Goodnight Mister Tom
Reading this book was like sinking into a comfortable old armchair. In some ways, it's an old-fashioned odd couple story: A shy evacuee is billeted with a crusty old countryman, and as their friendship deepens and young Will settles into the community, he discovers gifts and strengths he never knew he had. So far, so predictable. But in other ways, this is quite a dark and disturbing tale. The background is the outbreak of World War II, with bombing raids and the threat of invasion in the air. More troubling is the character of Will's abusive, mentally ill mother. The severe abuse Will suffers at her hands is balanced by sunny excursions to the woods and the scenes of childhood friendship (though this too is touched by darkness).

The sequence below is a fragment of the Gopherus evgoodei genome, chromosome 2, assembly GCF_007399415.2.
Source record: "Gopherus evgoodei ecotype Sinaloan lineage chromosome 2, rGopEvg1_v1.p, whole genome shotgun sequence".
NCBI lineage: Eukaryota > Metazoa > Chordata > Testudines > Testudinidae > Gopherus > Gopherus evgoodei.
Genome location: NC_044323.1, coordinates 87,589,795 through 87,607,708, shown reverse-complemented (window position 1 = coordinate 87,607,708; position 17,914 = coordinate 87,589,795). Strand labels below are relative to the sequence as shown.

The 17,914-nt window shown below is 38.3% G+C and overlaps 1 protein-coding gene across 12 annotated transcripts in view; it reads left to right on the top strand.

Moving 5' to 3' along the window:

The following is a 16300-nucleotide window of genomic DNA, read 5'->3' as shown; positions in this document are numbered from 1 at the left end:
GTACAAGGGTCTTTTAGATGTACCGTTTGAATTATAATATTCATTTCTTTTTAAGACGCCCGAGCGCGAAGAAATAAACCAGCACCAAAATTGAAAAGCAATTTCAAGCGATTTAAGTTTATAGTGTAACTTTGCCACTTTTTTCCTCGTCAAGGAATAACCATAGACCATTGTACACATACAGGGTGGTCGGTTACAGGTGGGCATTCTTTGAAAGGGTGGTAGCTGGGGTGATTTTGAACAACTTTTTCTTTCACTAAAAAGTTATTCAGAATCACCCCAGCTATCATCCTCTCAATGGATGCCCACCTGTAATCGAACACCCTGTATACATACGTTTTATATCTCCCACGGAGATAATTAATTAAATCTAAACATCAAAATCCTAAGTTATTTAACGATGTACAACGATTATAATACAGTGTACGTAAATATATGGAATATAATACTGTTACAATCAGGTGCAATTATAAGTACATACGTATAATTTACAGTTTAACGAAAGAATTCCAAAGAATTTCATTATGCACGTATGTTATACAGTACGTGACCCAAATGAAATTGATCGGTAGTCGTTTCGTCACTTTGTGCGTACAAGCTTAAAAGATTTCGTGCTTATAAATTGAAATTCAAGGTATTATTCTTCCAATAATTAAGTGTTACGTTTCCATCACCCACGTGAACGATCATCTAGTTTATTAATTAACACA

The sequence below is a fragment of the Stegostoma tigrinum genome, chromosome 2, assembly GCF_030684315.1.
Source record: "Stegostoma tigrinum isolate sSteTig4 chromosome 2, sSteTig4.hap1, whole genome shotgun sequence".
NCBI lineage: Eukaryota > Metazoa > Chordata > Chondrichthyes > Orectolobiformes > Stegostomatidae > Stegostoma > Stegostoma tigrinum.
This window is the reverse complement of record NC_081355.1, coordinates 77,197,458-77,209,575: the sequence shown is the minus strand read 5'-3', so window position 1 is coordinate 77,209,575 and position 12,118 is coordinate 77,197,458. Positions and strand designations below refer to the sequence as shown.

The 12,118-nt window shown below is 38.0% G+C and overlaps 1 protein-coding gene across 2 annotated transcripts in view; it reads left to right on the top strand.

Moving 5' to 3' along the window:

I have previously read Magorian's later novel, Back Home, and there were shared themes with Goodnight Mister Tom -- the wartime setting, the saving power of art, an abused or neglected child, even the charms of an isolated cottage in the woods, are common to both books. I also really like the unconventional minor characters, who could so easily have been stereotyped figures -- like the trouser-wearing, smoking doctor's wife, or colourful Zach, the flamboyant child of theatrical parents.